How to Make a Rocket Stove From a #10 Can and 4 Soup Cans




This instructable will show you how to easily make a functional rocket stove from recyclable cans for almost no cost.

Items you will need:
1 - No. 10 Can (Standard restaurant size can. Mine was a pineapple chunks can from a local pizza parlor. They gave it to me free.)
4 - Regular soup cans (Standard 10.75oz Campbell's Soup cans)
Insulation material. I used Perlite. It's cheap and available at any garden center. I had it on hand for my garden. You can use sand, dirt, ashes, foam, any insulator.

Tin snips
Hammer and nail (to punch starter holes)
Pliers (makes bending the metal a little easier, but not totally necessary)

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Step 1: Mark and Cut Hole in No. 10 Can

Remove all labels from cans.

Take one of the four soup cans (soup can #1) and trace the shape onto  No.10 can. I cut my hole slightly above the bottom of the can to make it easier to avoid dealing with the bottom of the can when cutting and shaping the hole. Seems to have worked out fine.

I then punched a number of holes into the circle so I could get the tin snips in there to cut the circle out. Punching that many holes turned out to be a waste of time as a single hole would have been fine. The tin snips cut through the can quite easily.

I used a pair of needle nose pliers to bend the edges of the hole back to get the final shape, but in retrospect I would have probably just relied on the sharpie outline and cut the hole wider to begin with. I was somewhat conservative when cutting and widening the hole took some effort. Later can fittings were made easier by just cutting the hole to the right size to begin with. I was afraid of cutting too big to begin with and therefor spent a considerable amount of time fidgeting with it.

Step 2: Mark and Cut Hole in Soup Can #1

You are going to need to have a hole cut at the same height in soup can #1 so that a later soup can (soup can #2) will go through the No.10 can and directly into soup can #1 to form an elbow of sorts.

To do this, I placed my first soup can into the No.10 can and snugged it up next to the hole I had cut in the No.10 can. I then took a Sharpie pen and traced the hole I had already cut in the No.10 can onto the soup can. The photo is hard to make out but it is a picture of the soup can inside the No.10 can with a faint black marker outline of the hole on the soup can.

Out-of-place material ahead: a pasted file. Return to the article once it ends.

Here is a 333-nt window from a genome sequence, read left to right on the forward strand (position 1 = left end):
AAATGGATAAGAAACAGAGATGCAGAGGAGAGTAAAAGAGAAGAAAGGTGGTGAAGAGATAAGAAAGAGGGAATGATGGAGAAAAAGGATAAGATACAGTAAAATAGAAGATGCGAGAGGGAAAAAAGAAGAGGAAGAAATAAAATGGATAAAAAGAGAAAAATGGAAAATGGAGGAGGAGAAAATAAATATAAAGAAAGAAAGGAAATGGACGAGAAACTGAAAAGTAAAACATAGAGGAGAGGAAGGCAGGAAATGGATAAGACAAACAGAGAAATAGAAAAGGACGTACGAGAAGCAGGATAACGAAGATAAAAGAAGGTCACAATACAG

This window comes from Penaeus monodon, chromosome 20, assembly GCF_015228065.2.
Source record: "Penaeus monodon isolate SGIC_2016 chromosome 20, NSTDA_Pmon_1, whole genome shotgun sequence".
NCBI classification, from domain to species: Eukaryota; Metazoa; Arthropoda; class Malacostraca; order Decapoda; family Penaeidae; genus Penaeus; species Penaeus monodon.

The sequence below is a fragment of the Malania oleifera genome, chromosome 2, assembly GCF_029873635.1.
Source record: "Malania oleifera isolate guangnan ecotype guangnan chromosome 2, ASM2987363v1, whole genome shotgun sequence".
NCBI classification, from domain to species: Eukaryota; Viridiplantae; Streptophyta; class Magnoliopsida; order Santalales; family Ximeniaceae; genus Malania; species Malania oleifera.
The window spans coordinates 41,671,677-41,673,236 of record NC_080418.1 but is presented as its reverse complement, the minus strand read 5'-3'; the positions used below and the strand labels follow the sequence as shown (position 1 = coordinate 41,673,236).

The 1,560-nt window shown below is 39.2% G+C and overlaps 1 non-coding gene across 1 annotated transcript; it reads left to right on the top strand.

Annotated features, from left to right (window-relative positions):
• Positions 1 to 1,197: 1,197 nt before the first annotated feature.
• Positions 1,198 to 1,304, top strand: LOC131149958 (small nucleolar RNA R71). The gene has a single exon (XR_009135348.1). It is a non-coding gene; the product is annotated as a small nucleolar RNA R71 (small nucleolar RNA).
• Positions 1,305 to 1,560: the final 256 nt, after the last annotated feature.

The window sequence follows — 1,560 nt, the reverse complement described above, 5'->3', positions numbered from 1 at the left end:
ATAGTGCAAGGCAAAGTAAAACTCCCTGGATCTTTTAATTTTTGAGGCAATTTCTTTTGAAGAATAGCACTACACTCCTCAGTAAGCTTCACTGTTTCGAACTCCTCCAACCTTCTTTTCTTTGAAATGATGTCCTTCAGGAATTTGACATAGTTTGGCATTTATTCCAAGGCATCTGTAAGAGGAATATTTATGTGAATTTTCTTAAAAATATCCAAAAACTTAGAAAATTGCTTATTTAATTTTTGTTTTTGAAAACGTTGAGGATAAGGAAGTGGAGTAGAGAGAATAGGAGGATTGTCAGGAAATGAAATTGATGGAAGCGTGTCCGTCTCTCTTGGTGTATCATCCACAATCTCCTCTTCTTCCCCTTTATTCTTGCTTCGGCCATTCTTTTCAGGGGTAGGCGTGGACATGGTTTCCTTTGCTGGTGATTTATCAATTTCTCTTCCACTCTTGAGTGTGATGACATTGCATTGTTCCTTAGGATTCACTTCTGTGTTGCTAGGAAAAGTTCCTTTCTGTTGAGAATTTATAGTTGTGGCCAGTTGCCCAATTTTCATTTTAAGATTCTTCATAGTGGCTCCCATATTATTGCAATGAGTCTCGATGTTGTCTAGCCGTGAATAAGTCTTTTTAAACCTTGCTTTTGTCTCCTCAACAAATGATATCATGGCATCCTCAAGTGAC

Pro tip: Make sure you have fitted a can through the No.10 can hole to make sure it fits through cleanly but somewhat snug. you don't want any big gaps, but you also don't want to trace a hole onto the soup can that is already to small to fit the next soup can you will be inserting into it.

Pull the soup can out of the No.10 can and cut out the shape drawn on it. I punched a starter hole with the hammer and nail again. I cut the shape and then rounded the edges back a bit for a snug fit.

Step 3: Cut Bottom Off of Soup Can #2 and Fit As Elbow

Take your second soup can and remove the bottom. You can do this with a can opener if you want, but I just used my tin snips. It was actually faster this way. The bottom of these cans is not like the top anymore so they don't open well with a can opener.

This (soup can #2) will be the horizontal burn chamber of the Rocket Stove.

You will want to "Dry Fit" the first two soup cans together to make sure they will fit once you assemble them inside the No.10 can. Once they fit well you can assemble these two cans inside the No.10 can. 

Soup can #1 with the hole you cut into it should be placed into the center of the No.10 can with the hole in the soup can lining up with the hole in the No.10 can. The open end of soup can #1 should be facing up so that you can insert soup can #3 into it as the chimney in a later step.

Soup can #2 should go through the hole in the No.10 can and into the hole in soup can #1 to form an elbow of sorts.

Step 4: Cut and Fit the Chimney From Soup Can #3

Take your third soup can (soup can #3) and remove the top and bottom and then slit it vertically from top to bottom. You will fit this as the chimney stack, inserting it into soup can #1 that is sitting inside the No.10 can.

I found that I needed to slice off about a quarter of an inch worth of excess can in order to crimp it down small enough to neatly fit inside of soup can #1. Seemed like a lot to take off just to squeeze down inside the circle of the other soup can, but it did.

I also would recommend cutting a small arch into this can where it intersects soup can #2 coming in from the side. Otherwise the chimney will be too tall when finished. I do not have a picture of this, but when I first put it all together I noticed that the chimney stuck up too high for placing anything on top. It needs to be about a quarter inch below the top of the rim of the No.10 can for proper use. I removed my chimney and cut the arch and it fit perfectly. You could just cut the can down a little and leave the arch out. It would still work fine as long as you have the proper height of the chimney in relation to the rim of the No. 10 can.